Author Topic: Cosmetic Car Repair?  (Read 5049 times)

gebraset

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Cosmetic Car Repair?
« on: April 02, 2014, 05:28:08 PM »
I have checked out this post regarding repairing a vehicle, and when the right time to do so is, but it pertains more to mechanical than anything from what I can tell, along with 10 year old vehicles. (http://www.mrmoneymustache.com/forum/ask-a-mustachian/at-what-point-do-you-stop-repairing-a-car/msg130140/#msg130140)

However, I am curious as to what you all think about repairing a car in regards to its looks, or cosmetics.

Situation:

We have a 2009 vehicle that has been fully paid off for a while now that we don't plan to get rid of it for another 4 years or so (personal decision based on family growth that is to occur around that time frame). The car definitely has some cosmetic damage that was repaired DIY, and the repairs look decently horrid. Due to such, the value of the car is probably hurt by around $1000-$1500 at this point in time. However, to repair all of the cosmetic damage, we would be talking around the same price, more so towards $1500. So in the end, it would be a wash if we sold it right now, but would likely lose money over the long run if we repaired it now and sold it when we plan to.

So, I'm assuming that the right answer is to just deal with the cosmetic damage and not worry about it? Or would some of you go ahead with the repairs on the body of the vehicle?

I'm curious to hear your thoughts.

CarDude

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Re: Cosmetic Car Repair?
« Reply #1 on: April 02, 2014, 05:38:11 PM »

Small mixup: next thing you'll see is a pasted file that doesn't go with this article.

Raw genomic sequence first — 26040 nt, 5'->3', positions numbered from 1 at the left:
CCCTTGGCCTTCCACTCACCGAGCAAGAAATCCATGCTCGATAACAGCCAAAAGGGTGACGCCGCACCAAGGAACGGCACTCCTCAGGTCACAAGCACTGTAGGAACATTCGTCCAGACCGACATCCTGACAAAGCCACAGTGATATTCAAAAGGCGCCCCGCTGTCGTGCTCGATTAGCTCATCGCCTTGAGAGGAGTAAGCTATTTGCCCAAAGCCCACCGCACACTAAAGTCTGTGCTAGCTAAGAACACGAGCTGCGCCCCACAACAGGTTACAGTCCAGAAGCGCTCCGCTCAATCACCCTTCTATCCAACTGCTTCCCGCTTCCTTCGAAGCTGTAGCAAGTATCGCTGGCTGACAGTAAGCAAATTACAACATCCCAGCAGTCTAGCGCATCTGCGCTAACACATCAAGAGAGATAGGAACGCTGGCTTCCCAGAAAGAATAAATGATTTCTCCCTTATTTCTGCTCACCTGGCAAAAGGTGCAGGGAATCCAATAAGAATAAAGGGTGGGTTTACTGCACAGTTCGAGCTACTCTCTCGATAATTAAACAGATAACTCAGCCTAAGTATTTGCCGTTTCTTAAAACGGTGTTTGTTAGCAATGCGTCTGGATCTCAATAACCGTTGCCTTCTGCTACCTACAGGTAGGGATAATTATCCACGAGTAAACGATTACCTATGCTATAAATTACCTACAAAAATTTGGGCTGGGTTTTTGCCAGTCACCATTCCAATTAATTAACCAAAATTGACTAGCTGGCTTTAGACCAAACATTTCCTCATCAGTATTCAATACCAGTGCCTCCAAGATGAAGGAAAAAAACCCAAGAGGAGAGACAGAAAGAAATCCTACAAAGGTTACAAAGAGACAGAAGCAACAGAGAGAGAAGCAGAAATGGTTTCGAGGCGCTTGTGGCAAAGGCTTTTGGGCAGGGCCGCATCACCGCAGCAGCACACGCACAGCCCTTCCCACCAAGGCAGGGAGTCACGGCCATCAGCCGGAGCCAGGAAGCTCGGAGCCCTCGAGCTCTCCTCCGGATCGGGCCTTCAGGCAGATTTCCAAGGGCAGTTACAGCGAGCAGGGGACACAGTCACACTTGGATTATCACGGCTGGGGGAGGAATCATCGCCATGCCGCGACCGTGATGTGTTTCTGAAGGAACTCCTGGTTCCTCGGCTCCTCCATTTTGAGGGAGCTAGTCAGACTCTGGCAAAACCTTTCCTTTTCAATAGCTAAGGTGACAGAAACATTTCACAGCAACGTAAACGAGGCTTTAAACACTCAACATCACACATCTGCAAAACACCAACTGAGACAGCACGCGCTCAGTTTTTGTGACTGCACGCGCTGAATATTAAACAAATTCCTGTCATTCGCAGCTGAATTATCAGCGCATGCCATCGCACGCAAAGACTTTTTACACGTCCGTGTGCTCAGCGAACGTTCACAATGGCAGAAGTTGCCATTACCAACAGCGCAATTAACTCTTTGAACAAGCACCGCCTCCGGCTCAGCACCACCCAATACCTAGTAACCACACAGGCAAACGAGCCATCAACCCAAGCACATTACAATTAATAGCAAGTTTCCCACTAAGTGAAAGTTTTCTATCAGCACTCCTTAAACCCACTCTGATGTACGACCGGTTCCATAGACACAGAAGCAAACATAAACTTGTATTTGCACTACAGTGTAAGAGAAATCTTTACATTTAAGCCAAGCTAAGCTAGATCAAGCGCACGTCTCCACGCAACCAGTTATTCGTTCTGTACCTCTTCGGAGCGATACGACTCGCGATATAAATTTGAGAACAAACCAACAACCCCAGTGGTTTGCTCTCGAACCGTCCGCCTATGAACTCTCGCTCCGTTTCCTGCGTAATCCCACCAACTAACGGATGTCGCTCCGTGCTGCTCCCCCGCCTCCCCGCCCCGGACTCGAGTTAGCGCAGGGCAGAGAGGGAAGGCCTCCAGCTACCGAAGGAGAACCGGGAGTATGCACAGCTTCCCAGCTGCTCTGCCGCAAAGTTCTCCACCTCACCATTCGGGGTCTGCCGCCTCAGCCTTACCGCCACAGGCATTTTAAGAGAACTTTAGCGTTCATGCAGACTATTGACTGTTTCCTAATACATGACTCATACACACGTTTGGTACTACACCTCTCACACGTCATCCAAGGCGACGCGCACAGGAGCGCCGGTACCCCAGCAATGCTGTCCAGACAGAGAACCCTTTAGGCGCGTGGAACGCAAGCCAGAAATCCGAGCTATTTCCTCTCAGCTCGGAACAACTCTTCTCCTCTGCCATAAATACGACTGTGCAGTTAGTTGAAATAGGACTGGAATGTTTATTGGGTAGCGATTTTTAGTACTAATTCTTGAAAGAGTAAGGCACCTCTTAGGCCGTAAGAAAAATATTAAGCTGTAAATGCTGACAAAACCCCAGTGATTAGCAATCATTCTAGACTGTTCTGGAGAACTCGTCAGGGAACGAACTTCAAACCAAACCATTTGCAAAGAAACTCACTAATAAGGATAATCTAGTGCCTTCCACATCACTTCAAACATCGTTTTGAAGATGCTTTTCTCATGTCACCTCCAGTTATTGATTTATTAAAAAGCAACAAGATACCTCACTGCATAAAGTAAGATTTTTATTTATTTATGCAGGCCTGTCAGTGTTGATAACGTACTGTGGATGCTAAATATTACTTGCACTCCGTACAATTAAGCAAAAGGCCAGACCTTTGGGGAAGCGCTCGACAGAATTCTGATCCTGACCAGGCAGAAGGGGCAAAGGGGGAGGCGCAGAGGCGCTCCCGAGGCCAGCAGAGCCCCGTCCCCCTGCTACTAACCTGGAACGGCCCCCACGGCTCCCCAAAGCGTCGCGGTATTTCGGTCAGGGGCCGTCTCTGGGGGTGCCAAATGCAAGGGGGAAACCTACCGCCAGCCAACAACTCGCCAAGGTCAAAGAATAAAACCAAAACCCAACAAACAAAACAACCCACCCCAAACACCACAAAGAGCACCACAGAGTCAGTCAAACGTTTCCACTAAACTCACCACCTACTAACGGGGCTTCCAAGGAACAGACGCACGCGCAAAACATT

I never recommend fixing cosmetic issues unless they cost less than 1% of your estimated sale price. So for a car I'd expect $10,000 for, I wouldn't spend more than $100 on cosmetic repairs.
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Milspecstache

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Re: Cosmetic Car Repair?
« Reply #2 on: April 02, 2014, 05:42:36 PM »
+1.  I have, however, spent money to buy paint to paint an old car just to avoid further rust damage.  Just think of the cosmetic damage as theft deterrence!

Maigahane

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Re: Cosmetic Car Repair?
« Reply #3 on: April 02, 2014, 05:43:45 PM »
As long as it's just cosmetic I would leave it. In four years the car will be 9 years old and probably not worth a whole lot anyway. Last summer I sold a 10 year old car with hail damage, a crunched front fender, a basketball sized dent in the back bumper, and a deep 3 inch long gouge in the hood for basically the same amount I would have gotten without the damage.

FunkyStickman

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Re: Cosmetic Car Repair?
« Reply #4 on: April 02, 2014, 08:29:17 PM »
I've done some minor cosmetics on my '06, but nothing major. I repaired the sunroof, that cost me $200 (did it myself) but I went with it broken for like 2 years. It currently has a big dent in the bumper and a ding in the hood, and the door window trim is peeling off. But I plan on driving it till the car falls apart, and then yanking the motor and building a hot rod with it. So no, I don't care.
« Last Edit: April 03, 2014, 04:36:34 AM by FunkyStickman »
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Primm

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Re: Cosmetic Car Repair?
« Reply #5 on: April 02, 2014, 09:11:57 PM »